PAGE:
"My head hurts" translates as "me duele la cabeza" and not "mi cabeza duele." I was taught that possessive pronouns are redundant and hence dropped when speaking of body parts. Does this rule apply to any other possession or is it strictly on for body parts? If so, why? Also, how would one translate the same sentence if the subject is someone else? Let's say the sentence is "His leg hurts". Would it be "Le duele la pierna"? Or would it be "Se duele la pierna"? To make things even more complicated, what if a name is given, e.g., "Ronaldo's leg hurts"? Without Ronaldo, I would assume leg (or whatever body part is in question) would be the subject. But with the name specified, there seem to be two subjects...that's so unnatural to English ears!
His leg hurts would be correctly translated as "Le duele la pierna", literally, "The leg hurts him". In this respect, it functions exactly as in English, except that an object is obligatory, rather than optional. If you wanted to say that Ronaldo's leg hurts, you would just specify him as the explicity indirect object: "Le duele la pierna a Ronaldo".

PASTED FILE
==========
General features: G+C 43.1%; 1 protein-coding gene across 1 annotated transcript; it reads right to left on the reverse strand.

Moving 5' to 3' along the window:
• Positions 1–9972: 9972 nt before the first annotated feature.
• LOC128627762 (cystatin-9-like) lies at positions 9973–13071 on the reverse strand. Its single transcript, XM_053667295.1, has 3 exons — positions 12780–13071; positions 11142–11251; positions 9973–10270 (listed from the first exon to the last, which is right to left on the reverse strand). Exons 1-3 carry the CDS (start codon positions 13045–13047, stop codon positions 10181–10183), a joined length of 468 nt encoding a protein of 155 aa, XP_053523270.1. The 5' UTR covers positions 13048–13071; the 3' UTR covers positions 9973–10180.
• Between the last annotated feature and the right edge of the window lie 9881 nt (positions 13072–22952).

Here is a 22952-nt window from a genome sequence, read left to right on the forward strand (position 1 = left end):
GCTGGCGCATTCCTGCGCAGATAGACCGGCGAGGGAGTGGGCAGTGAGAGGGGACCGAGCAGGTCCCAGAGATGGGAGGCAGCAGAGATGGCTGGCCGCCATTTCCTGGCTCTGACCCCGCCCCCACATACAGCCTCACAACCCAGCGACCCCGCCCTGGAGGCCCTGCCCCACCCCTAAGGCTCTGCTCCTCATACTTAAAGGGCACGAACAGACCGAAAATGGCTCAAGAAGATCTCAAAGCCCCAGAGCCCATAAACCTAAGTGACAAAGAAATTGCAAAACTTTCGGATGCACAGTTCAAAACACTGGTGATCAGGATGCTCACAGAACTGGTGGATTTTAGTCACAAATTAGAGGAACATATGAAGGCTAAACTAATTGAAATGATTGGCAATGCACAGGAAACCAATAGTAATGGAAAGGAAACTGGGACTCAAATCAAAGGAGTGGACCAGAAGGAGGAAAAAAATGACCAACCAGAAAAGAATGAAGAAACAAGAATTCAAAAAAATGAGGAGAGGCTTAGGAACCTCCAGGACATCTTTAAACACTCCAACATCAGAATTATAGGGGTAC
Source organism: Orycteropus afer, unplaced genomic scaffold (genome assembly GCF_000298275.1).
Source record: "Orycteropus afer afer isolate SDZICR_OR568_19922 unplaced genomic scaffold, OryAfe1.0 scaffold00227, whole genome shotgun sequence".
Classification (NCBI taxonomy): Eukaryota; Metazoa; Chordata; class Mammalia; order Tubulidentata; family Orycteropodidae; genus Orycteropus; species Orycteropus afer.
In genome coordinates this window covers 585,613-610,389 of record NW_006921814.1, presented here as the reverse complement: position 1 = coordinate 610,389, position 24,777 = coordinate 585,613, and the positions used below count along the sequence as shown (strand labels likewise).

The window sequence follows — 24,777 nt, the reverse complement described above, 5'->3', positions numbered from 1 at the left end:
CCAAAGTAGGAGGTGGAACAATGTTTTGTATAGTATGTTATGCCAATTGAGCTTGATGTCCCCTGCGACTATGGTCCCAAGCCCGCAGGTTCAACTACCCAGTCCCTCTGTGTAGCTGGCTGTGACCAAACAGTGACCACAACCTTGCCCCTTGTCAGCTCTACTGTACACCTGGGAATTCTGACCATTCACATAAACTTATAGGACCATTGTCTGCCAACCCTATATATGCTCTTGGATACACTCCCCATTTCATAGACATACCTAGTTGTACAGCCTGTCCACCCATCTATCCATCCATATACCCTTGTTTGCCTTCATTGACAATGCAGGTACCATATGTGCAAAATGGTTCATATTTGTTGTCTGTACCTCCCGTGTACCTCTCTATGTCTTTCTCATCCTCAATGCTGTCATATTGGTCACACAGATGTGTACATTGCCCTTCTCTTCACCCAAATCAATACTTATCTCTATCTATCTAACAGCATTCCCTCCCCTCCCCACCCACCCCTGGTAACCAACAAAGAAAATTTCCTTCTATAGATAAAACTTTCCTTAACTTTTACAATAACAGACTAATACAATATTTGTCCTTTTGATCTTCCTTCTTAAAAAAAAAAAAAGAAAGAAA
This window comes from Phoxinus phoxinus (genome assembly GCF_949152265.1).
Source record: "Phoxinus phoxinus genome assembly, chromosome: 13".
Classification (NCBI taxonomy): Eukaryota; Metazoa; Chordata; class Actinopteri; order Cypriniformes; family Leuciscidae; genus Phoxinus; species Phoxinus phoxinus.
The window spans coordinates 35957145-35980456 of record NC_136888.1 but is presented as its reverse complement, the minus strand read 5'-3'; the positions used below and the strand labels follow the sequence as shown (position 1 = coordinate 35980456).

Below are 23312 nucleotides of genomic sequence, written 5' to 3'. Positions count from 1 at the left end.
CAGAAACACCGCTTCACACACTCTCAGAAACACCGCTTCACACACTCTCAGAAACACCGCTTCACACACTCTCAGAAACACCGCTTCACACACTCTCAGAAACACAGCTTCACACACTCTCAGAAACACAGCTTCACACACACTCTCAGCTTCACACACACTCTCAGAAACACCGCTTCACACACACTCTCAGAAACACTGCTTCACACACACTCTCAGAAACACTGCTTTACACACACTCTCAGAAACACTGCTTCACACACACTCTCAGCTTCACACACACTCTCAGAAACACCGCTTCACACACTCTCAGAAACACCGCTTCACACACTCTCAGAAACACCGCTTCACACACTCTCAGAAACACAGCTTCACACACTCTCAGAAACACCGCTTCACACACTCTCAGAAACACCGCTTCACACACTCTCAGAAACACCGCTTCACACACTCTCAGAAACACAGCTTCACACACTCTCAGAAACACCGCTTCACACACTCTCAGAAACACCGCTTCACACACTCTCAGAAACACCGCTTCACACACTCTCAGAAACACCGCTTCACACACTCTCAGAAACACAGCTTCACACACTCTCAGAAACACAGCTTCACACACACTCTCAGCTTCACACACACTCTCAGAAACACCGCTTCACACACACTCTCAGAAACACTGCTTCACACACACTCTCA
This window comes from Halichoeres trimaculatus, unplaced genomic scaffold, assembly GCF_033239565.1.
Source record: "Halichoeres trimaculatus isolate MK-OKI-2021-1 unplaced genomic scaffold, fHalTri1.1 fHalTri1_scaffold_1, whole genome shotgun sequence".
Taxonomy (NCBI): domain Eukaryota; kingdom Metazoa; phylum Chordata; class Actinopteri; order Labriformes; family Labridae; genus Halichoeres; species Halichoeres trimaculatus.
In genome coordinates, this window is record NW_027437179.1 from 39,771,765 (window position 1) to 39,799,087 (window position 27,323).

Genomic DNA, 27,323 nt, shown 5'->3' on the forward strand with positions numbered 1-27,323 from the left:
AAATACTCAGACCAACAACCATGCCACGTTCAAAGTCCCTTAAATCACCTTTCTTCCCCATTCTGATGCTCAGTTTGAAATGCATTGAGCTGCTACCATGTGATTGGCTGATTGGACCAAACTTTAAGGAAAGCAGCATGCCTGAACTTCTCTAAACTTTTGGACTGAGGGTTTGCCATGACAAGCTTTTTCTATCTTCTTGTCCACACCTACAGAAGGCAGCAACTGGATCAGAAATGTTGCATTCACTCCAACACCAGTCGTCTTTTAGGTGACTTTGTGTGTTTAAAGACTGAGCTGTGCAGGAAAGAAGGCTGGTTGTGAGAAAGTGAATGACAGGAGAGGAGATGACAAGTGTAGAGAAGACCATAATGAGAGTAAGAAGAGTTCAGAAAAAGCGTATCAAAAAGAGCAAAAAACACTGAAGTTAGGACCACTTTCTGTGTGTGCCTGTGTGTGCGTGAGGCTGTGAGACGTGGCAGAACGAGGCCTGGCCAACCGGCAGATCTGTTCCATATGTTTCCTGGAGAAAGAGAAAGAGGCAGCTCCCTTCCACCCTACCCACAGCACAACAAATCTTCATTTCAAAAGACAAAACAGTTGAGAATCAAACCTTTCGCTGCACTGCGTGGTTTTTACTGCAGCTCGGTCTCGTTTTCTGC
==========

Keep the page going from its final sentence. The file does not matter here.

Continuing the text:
In Spanish, when possessed things affect their owners, the ownership is very commonly shown via the indirect object. This isn't exclusive to body parts: "Se me averió el coche" will be most commonly be interpreted as "My car broke down on me".
Possessive pronouns can be used in these structures, but normally only when the thing being owned is affecting someone else, quite uncommon with body parts such that at the moment, I can't think of any example that's not overly contrived. But notice in the previous example, if I were driving your car, I would say "Se me averió tu coche".